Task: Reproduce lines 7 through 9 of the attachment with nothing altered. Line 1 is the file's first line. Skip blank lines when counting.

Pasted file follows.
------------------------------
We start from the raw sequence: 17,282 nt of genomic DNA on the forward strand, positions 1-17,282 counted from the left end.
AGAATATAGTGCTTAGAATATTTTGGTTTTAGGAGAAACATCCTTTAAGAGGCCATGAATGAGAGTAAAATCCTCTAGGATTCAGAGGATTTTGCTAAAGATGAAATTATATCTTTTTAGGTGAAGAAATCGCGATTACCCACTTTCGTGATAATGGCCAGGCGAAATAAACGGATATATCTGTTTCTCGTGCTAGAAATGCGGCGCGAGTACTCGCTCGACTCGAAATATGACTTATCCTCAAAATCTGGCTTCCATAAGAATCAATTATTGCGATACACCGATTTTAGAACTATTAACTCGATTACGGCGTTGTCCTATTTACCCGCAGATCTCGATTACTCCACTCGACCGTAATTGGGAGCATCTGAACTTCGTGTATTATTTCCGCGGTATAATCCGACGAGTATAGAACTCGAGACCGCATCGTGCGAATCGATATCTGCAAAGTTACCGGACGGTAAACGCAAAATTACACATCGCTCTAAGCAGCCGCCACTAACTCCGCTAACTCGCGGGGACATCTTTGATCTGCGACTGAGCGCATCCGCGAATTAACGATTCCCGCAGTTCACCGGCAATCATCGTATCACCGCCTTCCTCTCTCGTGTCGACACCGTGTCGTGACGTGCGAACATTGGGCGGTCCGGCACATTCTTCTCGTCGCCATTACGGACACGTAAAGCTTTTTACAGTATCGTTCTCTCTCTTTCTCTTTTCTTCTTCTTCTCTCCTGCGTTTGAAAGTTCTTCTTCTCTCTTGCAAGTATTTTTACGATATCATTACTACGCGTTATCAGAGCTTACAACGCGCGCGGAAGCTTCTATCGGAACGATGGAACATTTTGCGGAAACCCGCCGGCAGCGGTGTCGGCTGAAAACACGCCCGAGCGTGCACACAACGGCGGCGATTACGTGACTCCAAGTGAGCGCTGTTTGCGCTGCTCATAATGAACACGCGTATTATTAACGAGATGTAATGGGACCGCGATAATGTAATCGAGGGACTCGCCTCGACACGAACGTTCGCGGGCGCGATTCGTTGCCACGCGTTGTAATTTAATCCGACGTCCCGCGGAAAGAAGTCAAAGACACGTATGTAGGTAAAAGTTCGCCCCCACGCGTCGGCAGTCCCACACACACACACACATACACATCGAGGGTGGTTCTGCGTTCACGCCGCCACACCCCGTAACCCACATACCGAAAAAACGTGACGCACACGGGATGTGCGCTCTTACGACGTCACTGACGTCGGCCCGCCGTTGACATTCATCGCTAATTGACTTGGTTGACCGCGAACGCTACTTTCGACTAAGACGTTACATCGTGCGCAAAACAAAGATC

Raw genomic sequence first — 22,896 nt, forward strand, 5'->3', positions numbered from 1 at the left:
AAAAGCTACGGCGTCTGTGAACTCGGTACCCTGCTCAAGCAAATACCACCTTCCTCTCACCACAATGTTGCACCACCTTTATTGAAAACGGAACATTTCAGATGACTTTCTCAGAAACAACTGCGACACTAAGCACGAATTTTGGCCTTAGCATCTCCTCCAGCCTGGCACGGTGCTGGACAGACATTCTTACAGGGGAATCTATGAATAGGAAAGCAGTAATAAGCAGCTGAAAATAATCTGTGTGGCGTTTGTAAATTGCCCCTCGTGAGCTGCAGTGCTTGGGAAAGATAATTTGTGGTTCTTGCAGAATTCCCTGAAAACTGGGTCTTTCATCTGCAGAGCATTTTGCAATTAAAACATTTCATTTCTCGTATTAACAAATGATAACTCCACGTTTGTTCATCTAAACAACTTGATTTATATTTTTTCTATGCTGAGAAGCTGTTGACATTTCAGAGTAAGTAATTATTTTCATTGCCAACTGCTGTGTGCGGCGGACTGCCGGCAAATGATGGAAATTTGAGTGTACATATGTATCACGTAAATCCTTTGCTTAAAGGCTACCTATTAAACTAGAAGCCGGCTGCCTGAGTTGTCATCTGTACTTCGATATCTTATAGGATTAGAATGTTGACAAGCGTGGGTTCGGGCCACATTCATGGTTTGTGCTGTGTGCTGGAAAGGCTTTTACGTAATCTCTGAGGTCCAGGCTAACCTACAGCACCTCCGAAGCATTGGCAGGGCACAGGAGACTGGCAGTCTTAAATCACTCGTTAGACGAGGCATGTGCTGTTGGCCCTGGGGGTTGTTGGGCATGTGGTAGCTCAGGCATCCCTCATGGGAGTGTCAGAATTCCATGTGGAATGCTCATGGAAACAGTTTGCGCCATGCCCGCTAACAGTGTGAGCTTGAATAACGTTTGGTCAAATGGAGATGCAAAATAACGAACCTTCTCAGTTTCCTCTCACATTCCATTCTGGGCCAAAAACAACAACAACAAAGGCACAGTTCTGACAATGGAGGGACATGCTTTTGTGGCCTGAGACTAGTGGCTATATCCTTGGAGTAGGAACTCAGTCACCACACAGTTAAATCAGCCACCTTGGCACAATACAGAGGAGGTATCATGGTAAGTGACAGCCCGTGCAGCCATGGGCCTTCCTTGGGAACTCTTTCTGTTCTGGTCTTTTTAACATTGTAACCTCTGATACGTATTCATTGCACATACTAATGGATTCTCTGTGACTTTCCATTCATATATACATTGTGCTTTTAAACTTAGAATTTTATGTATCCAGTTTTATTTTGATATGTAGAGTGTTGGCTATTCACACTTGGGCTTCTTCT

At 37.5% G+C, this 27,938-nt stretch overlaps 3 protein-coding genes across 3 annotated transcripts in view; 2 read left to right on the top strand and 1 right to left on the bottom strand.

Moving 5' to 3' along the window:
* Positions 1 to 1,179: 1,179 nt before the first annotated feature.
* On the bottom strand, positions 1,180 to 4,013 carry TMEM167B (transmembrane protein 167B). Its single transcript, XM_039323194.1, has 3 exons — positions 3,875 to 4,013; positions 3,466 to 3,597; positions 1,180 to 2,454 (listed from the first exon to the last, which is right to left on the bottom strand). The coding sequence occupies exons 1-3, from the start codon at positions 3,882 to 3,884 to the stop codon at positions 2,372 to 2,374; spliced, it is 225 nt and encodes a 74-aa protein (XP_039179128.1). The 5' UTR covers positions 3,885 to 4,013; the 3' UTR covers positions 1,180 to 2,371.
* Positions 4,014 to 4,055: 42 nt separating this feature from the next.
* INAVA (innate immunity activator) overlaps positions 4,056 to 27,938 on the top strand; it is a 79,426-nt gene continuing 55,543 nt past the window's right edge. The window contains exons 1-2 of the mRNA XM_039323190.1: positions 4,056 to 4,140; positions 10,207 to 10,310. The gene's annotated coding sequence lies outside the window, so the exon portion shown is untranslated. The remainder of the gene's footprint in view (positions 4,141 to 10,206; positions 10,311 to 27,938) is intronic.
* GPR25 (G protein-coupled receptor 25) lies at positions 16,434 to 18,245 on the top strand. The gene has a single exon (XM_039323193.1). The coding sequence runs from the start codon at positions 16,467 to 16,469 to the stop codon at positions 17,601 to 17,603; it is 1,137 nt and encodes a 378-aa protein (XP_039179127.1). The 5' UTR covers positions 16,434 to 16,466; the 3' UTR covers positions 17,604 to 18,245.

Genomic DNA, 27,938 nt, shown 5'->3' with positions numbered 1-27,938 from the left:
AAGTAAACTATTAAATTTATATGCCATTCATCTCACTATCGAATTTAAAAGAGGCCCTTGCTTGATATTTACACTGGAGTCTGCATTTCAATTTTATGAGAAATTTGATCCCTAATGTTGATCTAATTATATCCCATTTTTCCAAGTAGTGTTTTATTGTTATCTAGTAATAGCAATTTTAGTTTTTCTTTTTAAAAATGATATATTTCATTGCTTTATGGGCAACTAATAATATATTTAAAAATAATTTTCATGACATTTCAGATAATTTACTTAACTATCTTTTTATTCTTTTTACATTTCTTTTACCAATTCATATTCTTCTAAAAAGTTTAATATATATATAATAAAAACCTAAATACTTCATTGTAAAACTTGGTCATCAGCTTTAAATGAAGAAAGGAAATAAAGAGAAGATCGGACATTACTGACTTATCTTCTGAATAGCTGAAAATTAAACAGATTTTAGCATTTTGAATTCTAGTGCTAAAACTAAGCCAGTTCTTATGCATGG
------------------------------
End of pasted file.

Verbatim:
* Positions 1 to 1,179: 1,179 nt before the first annotated feature.
* On the bottom strand, positions 1,180 to 4,013 carry TMEM167B (transmembrane protein 167B). Its single transcript, XM_039323194.1, has 3 exons — positions 3,875 to 4,013; positions 3,466 to 3,597; positions 1,180 to 2,454 (listed from the first exon to the last, which is right to left on the bottom strand). The coding sequence occupies exons 1-3, from the start codon at positions 3,882 to 3,884 to the stop codon at positions 2,372 to 2,374; spliced, it is 225 nt and encodes a 74-aa protein (XP_039179128.1). The 5' UTR covers positions 3,885 to 4,013; the 3' UTR covers positions 1,180 to 2,371.
* Positions 4,014 to 4,055: 42 nt separating this feature from the next.